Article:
How does DataOps make a difference?
We often get asked by our clients to differentiate the Kinaesis DataOps methodology to a standard Data Management Methodology. Many organisations are implementing standard methodologies and are not seeing the benefits. The key differentiator to me between the methodologies is that DataOps is based around practical actions that over time add up to deliver results greater than the sum of the parts. If delivered correctly across the 6 pillars of DataOps they help you to transform the organisation to be data driven. The key to this is the integration of people and process that deliver real business outcomes avoiding paper exercises.
On my consulting travels I find that many industry data management methodologies layout the theory around implementing a Data Dictionary for example and this is taken as a mandate to deliver a dictionary as a business outcome. Within DataOps a dictionary is not a business outcome, it is part of the deliverables that are part of the methodology and an accelerator of delivering a business outcome. This is a subtle difference, but one which leads to the effort of the Data Dictionary being part of the business process and not an additional tax on the strained budgets. Within the methodology it is produced as an asset within the project and for the future to make subsequent projects easier.
Another difference is that in standard data management approaches the methods are quite prescribed and consistent across all different use cases. The nature of the DataOps methodology is that it fits the approach to the problem being solved. For example some data management problems are highly model driven like credit scoring, customer propensity, capital calculations, etc. Other problems can be more reporting and analytics. Each of these require a different focus and a different emphasis and sometimes a different operating model. Through the iterative approach then there is freedom within the methodology to achieve this.
Many data management approaches prescribe an approach that tries to encapsulate all of the data within an organisation. This is a noble cause, but it is a large impediment to making progress. Firstly in many cases we have found that only 15-20% of the legacy data is ever required to meet existing business cases. Secondly we find that the shape of data is highly dependent on the use case being implemented and because you do not know all the use cases and future use cases it is not pragmatic to do this. By being able to measure this usage through instrumentation and driving them through use cases then the data management problems can be simplified to achievable outcomes in short periods that can form the foundations of the data management strategy for a business area to be leveraged.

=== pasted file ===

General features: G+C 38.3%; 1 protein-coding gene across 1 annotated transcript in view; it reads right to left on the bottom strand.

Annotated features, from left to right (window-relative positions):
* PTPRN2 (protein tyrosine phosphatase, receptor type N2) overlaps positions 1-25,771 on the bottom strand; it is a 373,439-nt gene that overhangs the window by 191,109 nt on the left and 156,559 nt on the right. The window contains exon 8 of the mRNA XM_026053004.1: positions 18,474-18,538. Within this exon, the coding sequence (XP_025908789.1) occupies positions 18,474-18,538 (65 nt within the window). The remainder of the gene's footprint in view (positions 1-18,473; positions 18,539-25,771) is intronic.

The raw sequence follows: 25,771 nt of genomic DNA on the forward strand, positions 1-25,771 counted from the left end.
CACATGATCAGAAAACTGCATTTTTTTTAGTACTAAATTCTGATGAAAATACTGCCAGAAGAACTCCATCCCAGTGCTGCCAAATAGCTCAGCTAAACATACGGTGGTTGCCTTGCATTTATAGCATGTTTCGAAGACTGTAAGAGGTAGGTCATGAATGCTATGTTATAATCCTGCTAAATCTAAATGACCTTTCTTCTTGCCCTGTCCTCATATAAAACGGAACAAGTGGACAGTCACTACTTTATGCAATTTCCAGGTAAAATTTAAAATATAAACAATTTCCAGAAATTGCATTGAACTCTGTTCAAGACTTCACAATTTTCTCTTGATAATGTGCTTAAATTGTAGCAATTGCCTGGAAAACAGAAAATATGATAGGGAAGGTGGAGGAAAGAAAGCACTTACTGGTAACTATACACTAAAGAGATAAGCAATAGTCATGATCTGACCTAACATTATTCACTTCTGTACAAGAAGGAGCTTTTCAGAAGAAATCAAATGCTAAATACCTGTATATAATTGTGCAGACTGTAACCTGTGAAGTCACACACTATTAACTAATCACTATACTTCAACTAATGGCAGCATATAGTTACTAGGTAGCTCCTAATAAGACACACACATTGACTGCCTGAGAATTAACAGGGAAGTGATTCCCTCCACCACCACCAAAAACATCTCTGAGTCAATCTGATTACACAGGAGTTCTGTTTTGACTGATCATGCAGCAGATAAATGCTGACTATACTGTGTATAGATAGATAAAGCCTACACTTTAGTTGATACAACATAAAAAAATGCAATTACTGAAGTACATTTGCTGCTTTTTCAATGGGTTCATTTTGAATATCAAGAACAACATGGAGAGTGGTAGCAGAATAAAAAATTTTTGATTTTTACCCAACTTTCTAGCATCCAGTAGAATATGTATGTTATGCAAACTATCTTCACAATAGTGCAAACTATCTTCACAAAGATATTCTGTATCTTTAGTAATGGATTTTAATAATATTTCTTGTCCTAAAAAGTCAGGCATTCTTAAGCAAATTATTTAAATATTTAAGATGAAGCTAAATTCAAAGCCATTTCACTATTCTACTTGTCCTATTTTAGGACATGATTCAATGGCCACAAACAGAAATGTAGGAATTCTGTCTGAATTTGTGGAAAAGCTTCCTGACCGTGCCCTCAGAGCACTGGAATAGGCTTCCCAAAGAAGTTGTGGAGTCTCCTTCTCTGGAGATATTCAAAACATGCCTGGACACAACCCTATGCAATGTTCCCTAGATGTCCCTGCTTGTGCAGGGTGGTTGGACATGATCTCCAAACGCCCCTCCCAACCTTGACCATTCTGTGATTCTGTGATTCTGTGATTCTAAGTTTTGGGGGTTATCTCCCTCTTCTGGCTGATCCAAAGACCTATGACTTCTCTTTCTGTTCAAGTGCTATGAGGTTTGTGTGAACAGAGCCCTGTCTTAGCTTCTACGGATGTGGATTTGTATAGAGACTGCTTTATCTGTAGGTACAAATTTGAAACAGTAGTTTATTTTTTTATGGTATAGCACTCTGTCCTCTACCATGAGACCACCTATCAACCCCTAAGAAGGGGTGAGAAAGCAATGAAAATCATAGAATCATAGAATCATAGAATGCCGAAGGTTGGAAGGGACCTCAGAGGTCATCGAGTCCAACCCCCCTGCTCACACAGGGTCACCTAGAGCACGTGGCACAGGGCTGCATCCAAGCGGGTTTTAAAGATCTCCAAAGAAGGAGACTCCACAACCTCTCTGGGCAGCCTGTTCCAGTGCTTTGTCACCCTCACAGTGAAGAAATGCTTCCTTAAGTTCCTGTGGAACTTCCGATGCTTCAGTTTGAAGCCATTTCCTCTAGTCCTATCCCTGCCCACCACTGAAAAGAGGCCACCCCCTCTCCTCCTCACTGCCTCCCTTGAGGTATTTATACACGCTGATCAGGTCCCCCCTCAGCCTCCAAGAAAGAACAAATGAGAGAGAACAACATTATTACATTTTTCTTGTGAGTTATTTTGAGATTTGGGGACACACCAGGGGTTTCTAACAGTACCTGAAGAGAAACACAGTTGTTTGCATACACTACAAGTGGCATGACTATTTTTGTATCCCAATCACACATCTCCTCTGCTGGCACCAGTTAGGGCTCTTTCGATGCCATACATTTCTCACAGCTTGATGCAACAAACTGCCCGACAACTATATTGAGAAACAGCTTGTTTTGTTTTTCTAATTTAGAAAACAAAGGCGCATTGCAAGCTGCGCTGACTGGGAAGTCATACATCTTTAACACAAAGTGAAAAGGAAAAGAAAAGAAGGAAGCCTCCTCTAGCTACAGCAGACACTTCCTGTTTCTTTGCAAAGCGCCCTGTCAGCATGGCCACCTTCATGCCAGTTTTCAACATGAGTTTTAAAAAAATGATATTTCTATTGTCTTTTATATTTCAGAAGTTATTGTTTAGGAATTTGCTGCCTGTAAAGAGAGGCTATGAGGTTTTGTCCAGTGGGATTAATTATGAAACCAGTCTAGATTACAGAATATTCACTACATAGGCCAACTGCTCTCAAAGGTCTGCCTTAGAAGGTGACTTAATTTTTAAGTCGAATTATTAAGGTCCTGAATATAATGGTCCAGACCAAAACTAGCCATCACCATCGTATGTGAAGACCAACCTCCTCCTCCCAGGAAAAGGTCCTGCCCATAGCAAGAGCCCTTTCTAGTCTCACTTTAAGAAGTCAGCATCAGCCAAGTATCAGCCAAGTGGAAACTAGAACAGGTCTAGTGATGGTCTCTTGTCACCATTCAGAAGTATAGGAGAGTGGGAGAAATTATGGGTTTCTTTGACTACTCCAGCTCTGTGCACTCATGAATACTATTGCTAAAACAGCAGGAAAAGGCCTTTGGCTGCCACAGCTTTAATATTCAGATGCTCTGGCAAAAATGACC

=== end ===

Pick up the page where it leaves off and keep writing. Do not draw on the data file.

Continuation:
There are many other differentiators within the DataOps methodology however all of them start with the principles that anything you do needs to be implemented and pervasive. The methodology builds its strength from tying business benefit to the process and builds from this. The goal is to deliver value early and often and to leverage the benefits to build momentum to deliver more benefits over time. Once integrated into the operating model then the approach builds and transforms the culture from the ground up. This delivers great benefits to the organisation where many data management methodologies start with great promise and then struggle to gain support when the size and the complexity of the task start to become apparent.
If you would like to find out more about the Differences of DataOps then please do not hesitate to contact me.